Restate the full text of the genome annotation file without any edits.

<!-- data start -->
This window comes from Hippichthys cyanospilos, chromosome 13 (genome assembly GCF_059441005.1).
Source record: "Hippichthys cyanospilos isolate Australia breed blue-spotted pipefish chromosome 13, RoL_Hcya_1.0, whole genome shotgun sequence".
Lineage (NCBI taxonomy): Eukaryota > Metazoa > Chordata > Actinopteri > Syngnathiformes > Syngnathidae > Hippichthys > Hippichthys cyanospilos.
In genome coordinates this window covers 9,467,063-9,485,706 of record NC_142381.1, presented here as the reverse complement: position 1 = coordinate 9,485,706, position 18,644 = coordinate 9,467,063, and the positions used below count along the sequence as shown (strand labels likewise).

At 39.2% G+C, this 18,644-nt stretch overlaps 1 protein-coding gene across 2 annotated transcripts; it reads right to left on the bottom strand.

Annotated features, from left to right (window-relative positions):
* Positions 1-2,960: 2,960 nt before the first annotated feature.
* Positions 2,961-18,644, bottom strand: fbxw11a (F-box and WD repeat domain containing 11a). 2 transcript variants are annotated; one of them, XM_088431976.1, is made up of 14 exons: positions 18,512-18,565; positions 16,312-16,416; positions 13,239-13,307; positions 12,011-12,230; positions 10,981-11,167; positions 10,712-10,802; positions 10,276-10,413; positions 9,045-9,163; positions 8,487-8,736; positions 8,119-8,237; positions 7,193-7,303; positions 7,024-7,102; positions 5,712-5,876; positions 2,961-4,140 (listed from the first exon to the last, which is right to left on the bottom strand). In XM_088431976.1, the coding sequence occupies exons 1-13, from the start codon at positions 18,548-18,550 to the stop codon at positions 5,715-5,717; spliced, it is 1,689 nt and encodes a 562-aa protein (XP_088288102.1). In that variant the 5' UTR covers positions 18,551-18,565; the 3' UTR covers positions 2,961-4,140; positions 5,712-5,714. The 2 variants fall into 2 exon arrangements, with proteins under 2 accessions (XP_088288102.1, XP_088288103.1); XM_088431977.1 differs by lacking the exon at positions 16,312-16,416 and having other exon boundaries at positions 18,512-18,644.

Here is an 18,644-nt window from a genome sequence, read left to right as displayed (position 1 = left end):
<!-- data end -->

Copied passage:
This window comes from Hippichthys cyanospilos, chromosome 13 (genome assembly GCF_059441005.1).
Source record: "Hippichthys cyanospilos isolate Australia breed blue-spotted pipefish chromosome 13, RoL_Hcya_1.0, whole genome shotgun sequence".
Lineage (NCBI taxonomy): Eukaryota > Metazoa > Chordata > Actinopteri > Syngnathiformes > Syngnathidae > Hippichthys > Hippichthys cyanospilos.
In genome coordinates this window covers 9,467,063-9,485,706 of record NC_142381.1, presented here as the reverse complement: position 1 = coordinate 9,485,706, position 18,644 = coordinate 9,467,063, and the positions used below count along the sequence as shown (strand labels likewise).

At 39.2% G+C, this 18,644-nt stretch overlaps 1 protein-coding gene across 2 annotated transcripts; it reads right to left on the bottom strand.

Annotated features, from left to right (window-relative positions):
* Positions 1-2,960: 2,960 nt before the first annotated feature.
* Positions 2,961-18,644, bottom strand: fbxw11a (F-box and WD repeat domain containing 11a). 2 transcript variants are annotated; one of them, XM_088431976.1, is made up of 14 exons: positions 18,512-18,565; positions 16,312-16,416; positions 13,239-13,307; positions 12,011-12,230; positions 10,981-11,167; positions 10,712-10,802; positions 10,276-10,413; positions 9,045-9,163; positions 8,487-8,736; positions 8,119-8,237; positions 7,193-7,303; positions 7,024-7,102; positions 5,712-5,876; positions 2,961-4,140 (listed from the first exon to the last, which is right to left on the bottom strand). In XM_088431976.1, the coding sequence occupies exons 1-13, from the start codon at positions 18,548-18,550 to the stop codon at positions 5,715-5,717; spliced, it is 1,689 nt and encodes a 562-aa protein (XP_088288102.1). In that variant the 5' UTR covers positions 18,551-18,565; the 3' UTR covers positions 2,961-4,140; positions 5,712-5,714. The 2 variants fall into 2 exon arrangements, with proteins under 2 accessions (XP_088288102.1, XP_088288103.1); XM_088431977.1 differs by lacking the exon at positions 16,312-16,416 and having other exon boundaries at positions 18,512-18,644.

Here is an 18,644-nt window from a genome sequence, read left to right as displayed (position 1 = left end):